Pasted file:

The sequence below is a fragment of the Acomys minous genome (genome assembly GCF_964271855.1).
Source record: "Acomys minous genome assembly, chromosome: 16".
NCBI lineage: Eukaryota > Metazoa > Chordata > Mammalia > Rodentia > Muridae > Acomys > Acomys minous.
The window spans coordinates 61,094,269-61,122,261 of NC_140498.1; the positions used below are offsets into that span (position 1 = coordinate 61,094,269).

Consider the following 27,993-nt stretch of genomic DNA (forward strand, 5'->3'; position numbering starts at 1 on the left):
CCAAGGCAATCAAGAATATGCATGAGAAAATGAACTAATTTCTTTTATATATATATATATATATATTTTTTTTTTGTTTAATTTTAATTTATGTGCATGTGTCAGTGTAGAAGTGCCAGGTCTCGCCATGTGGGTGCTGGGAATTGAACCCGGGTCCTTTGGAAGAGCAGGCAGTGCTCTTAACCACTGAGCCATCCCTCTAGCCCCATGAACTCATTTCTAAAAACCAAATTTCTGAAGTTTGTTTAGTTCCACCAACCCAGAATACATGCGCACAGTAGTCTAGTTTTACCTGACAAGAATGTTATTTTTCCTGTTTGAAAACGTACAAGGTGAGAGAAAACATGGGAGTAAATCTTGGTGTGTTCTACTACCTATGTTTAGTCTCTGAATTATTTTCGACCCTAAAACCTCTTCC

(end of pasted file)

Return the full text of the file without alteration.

The sequence below is a fragment of the Acomys minous genome (genome assembly GCF_964271855.1).
Source record: "Acomys minous genome assembly, chromosome: 16".
NCBI lineage: Eukaryota > Metazoa > Chordata > Mammalia > Rodentia > Muridae > Acomys > Acomys minous.
The window spans coordinates 61,094,269-61,122,261 of NC_140498.1; the positions used below are offsets into that span (position 1 = coordinate 61,094,269).

Consider the following 27,993-nt stretch of genomic DNA (forward strand, 5'->3'; position numbering starts at 1 on the left):
CCAAGGCAATCAAGAATATGCATGAGAAAATGAACTAATTTCTTTTATATATATATATATATATATTTTTTTTTTGTTTAATTTTAATTTATGTGCATGTGTCAGTGTAGAAGTGCCAGGTCTCGCCATGTGGGTGCTGGGAATTGAACCCGGGTCCTTTGGAAGAGCAGGCAGTGCTCTTAACCACTGAGCCATCCCTCTAGCCCCATGAACTCATTTCTAAAAACCAAATTTCTGAAGTTTGTTTAGTTCCACCAACCCAGAATACATGCGCACAGTAGTCTAGTTTTACCTGACAAGAATGTTATTTTTCCTGTTTGAAAACGTACAAGGTGAGAGAAAACATGGGAGTAAATCTTGGTGTGTTCTACTACCTATGTTTAGTCTCTGAATTATTTTCGACCCTAAAACCTCTTCC